History: The Definitive Visual Guide
This is the definitive 4 million year-old story of human history. “History” is a visual feast covering everything from our remote ancestors up to the 21st century. With over 3,000 images, you’ll discover the complete story of the people, events, themes, ideas and forces that have shaped human existence from the origins of mankind to Sputnik, Machu Pichu and recent events. You can find out about history’s turning points through eyewitness accounts and biographies that give a personal angle to major events. You can explore humankind’s legacy from architecture and artefacts to the big ideas that have changed our world. You can examine the effect we’ve had on nature and vice versa. And discover how the past has been unlocked, from interpreting ancient documents to analysing ice cores. “History” is a compelling look at human existence and a must-have reference book for the family bookshelf.
A History of Greece (Cambridge Library Collection – Classics)
Widely acknowledged as the most authoritative study of ancient Greece, George Grote’s twelve-volume work, begun in 1846, established the shape of Greek history which still prevails in textbooks and popular accounts of the ancient world today.
Grote employs direct and clear language to take the reader from the earliest times of legendary Greece to the death of Alexander and his generation, drawing upon epic poetry and legend, and examining the growth and decline of the Athenian democracy. The work provides explanations of Greek political constitutions and philosophy, and interwoven throughout are the important but outlying adventures of the Sicilian and Italian Greeks. Volume 4 continues the review of Greek contacts in the wider Mediterranean world, and also covers political developments, especially in Athens, from the rise of the Peisistratids to the battle of Marathon.
Precolonial India in Practice: Society, Region, and Identity in Medieval Andhra
The society of traditional India is frequently characterized as static and dominated by caste. This study challenges older interpretations, arguing that medieval India was actually a time of dynamic change and fluid social identities. Using records of religious endowments from Andhra Pradesh, author Cynthia Talbot reconstructs a regional society of the precolonial past as it existed in practice.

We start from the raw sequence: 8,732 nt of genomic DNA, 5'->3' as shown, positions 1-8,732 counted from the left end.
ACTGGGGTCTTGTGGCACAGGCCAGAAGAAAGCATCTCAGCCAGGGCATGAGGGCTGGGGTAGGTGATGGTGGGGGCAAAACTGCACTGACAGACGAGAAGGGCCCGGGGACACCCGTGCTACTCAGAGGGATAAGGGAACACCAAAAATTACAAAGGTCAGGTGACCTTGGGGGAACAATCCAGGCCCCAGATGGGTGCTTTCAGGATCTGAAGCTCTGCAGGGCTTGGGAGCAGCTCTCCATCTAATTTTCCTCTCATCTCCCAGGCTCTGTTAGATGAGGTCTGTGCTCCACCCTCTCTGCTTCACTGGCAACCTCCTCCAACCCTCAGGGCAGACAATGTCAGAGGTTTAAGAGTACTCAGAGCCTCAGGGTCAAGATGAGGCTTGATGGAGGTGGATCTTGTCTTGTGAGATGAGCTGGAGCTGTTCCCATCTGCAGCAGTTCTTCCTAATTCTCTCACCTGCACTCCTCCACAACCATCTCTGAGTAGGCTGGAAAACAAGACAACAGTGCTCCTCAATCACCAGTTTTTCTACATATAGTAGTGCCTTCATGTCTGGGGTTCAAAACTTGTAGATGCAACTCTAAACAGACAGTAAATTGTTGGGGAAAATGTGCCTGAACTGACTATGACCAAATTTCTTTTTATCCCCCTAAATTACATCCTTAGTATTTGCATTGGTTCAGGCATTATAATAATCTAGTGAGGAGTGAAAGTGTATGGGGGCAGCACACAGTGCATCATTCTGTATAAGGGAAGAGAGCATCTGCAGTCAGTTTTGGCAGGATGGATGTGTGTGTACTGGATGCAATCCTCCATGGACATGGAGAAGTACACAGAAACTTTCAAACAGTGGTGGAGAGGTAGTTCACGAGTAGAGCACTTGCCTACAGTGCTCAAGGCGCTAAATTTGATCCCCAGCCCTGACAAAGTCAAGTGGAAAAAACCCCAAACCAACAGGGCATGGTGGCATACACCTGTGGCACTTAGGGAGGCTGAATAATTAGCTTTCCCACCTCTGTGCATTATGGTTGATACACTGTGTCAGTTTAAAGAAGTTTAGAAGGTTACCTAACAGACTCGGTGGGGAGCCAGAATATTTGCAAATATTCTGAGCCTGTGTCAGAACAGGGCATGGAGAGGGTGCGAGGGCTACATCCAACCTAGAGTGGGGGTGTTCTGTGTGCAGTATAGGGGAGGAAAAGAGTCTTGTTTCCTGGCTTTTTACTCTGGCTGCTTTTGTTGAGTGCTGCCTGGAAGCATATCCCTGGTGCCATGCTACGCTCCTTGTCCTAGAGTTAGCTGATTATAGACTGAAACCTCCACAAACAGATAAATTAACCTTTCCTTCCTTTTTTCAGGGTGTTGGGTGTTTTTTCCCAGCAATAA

John Julius Norwich
Sicily: An Island at the Crossroads of History
Critically acclaimed author John Julius Norwich weaves the turbulent story of Sicily into a spellbinding narrative that places the island at the crossroads of world history.
“Sicily,” said Goethe, “is the key to everything.” It is the largest island in the Mediterranean, the stepping-stone between Europe and Africa, the link between the Latin West and the Greek East. Sicily’s strategic location has tempted Roman emperors, French princes, and Spanish kings. The subsequent struggles to conquer and keep it have played crucial roles in the rise and fall of the world’s most powerful dynasties.
Yet Sicily has often been little more than a footnote in books about other empires. John Julius Norwich’s engrossing narrative is the first to knit together all of the colorful strands of Sicilian history into a single comprehensive study. Here is a vivid, erudite, page-turning chronicle of an island and the remarkable kings, queens, and tyrants who fought to rule it. From its beginnings as a Greek city-state to its emergence as a multicultural trading hub during the Crusades, from the rebellion against Italian unification to the rise of the Mafia, the story of Sicily is rich with extraordinary moments and dramatic characters. Writing with his customary deftness and humor, Norwich outlines the surprising influence Sicily has had on world history—the Romans’ fascination with Greek civilization dates back to their sack of Sicily—and tells the story of one of the world’s most kaleidoscopic cultures in a galvanizing, contemporary way.
This volume has been a long time coming—Norwich began to explore Sicily’s colorful history during his first visit to the island in the early 1960s. The dean of popular historians leads his readers through the millennia with the steady narrative hand of a master teacher or the world’s most learned tour guide. Like the island itself, Sicily is a book brimming with bold flavors that begs to be revisited again and again.